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Hurricane Harvey Recovery Pt. 2: Labor Woes


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Photo courtesy of Tamir Kalifa for The New York Times

At this early date, it is impossible to provide estimates concerning the amount of labor and materials it will take to recover from Hurricane Harvey. Right now, any numbers given are pure speculation. However, we can take a look at the labor and materials markets as they were before Hurricane Harvey showed up in the Gulf of Mexico.

It appears that Harvey is making an already tight labor situation worse. The impact on the materials market nationally is still unknown, but some educated guesses are being made.

Construction Labor Already Stressed

Before Hurricane Harvey was even a disturbance out in the Atlantic Ocean, homebuilders were estimating that the lack of skilled workers was adding up to a month and a half to the construction of a house. Construction firms were going begging for people in almost every hourly or salaried position. 

Around 79 percent of construction companies and general contractors were trying recruit and retain veteran workers while another 70 percent were increasing their recruitment of women and people of color. They were increasing base pay, overtime work, and benefits. Anything to entice people into the construction business.

Then along comes Hurricane Harvey. Harvey came ashore three different times after retreating to the Gulf to pick up more energy. Each time, it dropped more rain and created more destruction than anyone might have imagined. The counties within the disaster area comprise around 4 percent of nationwide single-family construction and 32 percent of new home construction in Texas.

Before the rain stopped falling, there was already concern about finding skilled labor to begin rebuilding thousands of homes and commercial structures. 

  • The National Association of Homebuilders reports shortages of some trades have not been this high since 2000.
  • Unemployment is at a six year low of 4.3 percent. 
  • Government data for 2017 shows 225,000 open construction jobs in the U.S.

Masons and concrete workers, typically the most needed trades after a disaster, have been impossible to find for nearly 70 percent of construction firms, and the need was 16 percent higher than average before Harvey came ashore.

When rebuilding commences, general contractors and construction companies will need workers who can stay for months if not years.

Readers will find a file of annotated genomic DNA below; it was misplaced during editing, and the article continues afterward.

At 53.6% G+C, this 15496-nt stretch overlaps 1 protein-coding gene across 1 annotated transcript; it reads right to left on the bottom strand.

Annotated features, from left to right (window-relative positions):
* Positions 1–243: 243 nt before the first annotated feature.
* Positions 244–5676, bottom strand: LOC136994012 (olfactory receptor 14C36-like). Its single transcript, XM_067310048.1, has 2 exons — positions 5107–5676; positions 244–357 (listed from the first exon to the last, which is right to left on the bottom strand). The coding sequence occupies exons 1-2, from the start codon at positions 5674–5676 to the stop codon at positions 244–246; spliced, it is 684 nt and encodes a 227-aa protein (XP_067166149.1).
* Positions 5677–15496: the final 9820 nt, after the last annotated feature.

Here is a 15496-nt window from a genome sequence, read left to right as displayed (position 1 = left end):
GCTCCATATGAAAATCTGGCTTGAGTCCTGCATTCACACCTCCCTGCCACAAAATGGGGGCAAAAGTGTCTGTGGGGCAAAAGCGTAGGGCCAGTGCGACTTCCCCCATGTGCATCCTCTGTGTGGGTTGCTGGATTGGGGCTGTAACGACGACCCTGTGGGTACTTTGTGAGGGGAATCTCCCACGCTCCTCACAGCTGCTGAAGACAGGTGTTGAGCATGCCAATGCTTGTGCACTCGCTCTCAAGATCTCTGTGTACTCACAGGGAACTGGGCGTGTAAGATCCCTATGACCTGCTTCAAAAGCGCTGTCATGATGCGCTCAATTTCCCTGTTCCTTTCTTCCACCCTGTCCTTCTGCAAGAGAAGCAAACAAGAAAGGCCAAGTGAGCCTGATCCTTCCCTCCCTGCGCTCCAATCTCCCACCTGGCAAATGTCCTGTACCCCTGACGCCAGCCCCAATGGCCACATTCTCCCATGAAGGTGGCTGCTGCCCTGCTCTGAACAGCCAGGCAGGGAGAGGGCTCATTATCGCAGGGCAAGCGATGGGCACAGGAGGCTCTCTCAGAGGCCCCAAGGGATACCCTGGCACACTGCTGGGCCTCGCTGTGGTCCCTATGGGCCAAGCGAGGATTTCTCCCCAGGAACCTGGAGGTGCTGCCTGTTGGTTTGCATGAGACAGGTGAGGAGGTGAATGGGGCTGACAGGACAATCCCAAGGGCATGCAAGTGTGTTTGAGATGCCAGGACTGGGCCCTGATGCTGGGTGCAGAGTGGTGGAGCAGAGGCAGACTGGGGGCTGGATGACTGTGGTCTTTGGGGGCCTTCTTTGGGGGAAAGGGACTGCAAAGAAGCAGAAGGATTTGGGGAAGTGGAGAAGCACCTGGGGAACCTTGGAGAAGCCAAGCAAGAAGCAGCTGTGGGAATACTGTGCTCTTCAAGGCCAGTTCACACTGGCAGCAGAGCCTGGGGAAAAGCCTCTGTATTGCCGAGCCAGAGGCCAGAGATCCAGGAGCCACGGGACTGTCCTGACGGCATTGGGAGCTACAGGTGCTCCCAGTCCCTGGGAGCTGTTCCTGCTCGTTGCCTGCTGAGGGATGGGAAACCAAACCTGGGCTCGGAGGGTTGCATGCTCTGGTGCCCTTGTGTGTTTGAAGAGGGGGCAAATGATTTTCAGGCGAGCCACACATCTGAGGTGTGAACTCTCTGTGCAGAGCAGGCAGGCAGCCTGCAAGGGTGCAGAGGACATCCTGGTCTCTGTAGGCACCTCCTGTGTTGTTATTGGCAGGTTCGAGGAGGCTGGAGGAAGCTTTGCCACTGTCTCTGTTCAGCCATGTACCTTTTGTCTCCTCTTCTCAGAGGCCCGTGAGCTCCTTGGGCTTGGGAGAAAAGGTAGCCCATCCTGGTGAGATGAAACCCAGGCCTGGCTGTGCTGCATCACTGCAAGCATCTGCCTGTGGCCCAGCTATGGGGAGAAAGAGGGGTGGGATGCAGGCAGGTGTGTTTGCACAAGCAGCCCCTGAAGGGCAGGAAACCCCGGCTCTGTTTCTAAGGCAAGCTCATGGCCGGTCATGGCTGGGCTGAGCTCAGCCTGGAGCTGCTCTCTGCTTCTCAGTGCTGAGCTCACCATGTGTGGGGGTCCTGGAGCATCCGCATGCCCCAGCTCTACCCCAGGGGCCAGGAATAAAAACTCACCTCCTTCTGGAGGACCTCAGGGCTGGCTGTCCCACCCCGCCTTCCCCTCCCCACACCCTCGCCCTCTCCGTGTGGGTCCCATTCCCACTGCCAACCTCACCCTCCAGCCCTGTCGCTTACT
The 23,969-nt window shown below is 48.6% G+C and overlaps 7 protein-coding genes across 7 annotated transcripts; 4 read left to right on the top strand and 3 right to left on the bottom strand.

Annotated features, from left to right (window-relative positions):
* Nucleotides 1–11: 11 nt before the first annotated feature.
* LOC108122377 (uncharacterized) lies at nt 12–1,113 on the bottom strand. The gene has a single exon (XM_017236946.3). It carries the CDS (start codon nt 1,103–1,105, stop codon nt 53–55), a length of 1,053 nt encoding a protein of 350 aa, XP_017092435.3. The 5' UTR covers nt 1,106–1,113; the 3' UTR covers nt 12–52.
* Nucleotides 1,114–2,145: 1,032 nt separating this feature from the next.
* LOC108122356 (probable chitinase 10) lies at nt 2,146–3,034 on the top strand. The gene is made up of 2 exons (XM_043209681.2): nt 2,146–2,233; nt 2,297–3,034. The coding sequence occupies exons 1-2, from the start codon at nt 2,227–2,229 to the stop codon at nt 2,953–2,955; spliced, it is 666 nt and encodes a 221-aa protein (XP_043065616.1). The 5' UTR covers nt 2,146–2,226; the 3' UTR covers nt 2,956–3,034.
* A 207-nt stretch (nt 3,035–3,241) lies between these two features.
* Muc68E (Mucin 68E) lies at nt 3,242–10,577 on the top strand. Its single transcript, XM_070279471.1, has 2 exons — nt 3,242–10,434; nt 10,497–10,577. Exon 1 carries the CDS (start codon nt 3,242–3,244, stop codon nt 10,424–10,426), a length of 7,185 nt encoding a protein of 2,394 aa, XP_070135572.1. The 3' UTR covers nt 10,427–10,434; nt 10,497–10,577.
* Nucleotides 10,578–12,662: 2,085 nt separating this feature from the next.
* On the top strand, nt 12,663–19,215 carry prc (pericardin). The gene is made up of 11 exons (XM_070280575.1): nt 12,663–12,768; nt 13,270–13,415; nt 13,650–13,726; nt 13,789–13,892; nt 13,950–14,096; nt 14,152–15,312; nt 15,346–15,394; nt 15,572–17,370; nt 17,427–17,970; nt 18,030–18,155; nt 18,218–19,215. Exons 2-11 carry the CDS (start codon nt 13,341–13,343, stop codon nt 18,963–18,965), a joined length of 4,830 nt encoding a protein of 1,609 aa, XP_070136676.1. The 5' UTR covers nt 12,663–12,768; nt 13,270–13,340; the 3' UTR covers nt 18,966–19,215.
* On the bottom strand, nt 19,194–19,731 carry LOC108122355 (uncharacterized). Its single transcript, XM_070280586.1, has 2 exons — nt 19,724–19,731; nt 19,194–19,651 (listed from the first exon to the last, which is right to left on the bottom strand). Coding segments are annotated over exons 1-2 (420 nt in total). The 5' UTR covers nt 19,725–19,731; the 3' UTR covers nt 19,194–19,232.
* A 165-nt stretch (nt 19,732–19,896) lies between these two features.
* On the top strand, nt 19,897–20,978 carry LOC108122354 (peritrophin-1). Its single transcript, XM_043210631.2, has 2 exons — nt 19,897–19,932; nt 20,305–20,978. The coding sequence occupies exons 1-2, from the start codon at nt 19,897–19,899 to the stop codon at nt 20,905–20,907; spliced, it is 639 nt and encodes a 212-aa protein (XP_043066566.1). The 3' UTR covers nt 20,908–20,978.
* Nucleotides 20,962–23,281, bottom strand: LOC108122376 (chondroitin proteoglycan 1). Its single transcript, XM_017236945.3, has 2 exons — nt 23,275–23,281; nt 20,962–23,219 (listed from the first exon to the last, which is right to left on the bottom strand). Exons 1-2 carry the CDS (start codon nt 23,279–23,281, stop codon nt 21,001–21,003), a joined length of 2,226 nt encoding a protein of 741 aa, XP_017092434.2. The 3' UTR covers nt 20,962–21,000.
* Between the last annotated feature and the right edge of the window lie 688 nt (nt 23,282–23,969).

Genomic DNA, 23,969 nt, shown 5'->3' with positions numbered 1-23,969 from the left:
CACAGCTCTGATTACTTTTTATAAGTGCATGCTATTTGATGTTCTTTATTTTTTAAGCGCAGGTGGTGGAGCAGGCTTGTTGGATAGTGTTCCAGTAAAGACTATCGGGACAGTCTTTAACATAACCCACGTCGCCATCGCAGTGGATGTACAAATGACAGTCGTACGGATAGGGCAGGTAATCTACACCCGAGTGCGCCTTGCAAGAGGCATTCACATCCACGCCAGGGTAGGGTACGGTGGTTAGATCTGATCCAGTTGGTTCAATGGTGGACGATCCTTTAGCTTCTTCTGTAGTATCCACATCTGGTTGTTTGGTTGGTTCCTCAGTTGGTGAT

When rebuilding commences, general contractors and construction companies will need workers who can stay for months if not years. However, there is nowhere for the workers to live. Existing workers are difficult to keep in the area when a better opportunity and easier lifestyle is available elsewhere.

Potential Solutions

The AGC has called for the Senate to pass legislation to increase funding for the Perkins Career and Technical Education Act and to integrate it with the Hurricane Harvey relief package.

Other solutions include more extensive use of drones and robots while embracing lean construction techniques. Off-site fabrication, driverless construction vehicles, and other labor saving equipment also have the potential to ease the crisis.

The Impact to Materials

Material shortages are expected in the short- term, which will result in price increases across the board. Supply bottlenecks are mostly to blame. Tremendous volumes of drywall, plywood, and roofing will be required over the next months as homes, and commercial structures are rebuilt.. logistics work is also a challenge with roads and railways still under water or washed out. The port of Houston is at reduced capacity as well. Steel shipments from overseas will be delayed.

The price of materials will continue to rise and experience delays and shortages for the time being. 

Fortunately for the lumber market, a planned 20 percent tariff increase on Canadian softwood lumber has been delayed for now. On the other hand, steel prices were already up over the summer and expected to continue that trend through September. Turkish rebar is in high demand, and it is estimated that a delay in scrap metal availability is inevitable. Typically, light iron and shreddables are brought out of the disaster area first, followed by cars, non-ferrous grades of metal, and heavier steel.

The labor market, which was already extremely tight, will worsen until a labor pipeline can be established to bring newly trained workers into the market. Experienced tradespeople have their pick of projects and may be difficult to entice into an area if wages and benefits are not increased significantly.

Construction firms are likely to move toward drones and robotics to make up for the lack of unskilled labor. Businesses will rely more heavily on software solutions to increase efficiency in the face of a shortage of project managers and other personnel.

The price of materials will continue to rise and experience delays and shortages for the time being. As logistics begin to normalize and transportation eases, prices may stabilize. Perhaps this will buy enough time to find better materials to help stem run-off. As neighborhoods are rebuilt, retention and detention ponds can be retrofitted into the area. Maybe new reservoirs could be added in areas where rebuilding is too risky.

There are new materials that would improve durability and reduce unhealthy mold growth available now. As Texas works to clear away what is damaged, perhaps it will take the time to acquire some of these materials to guard against future problems.

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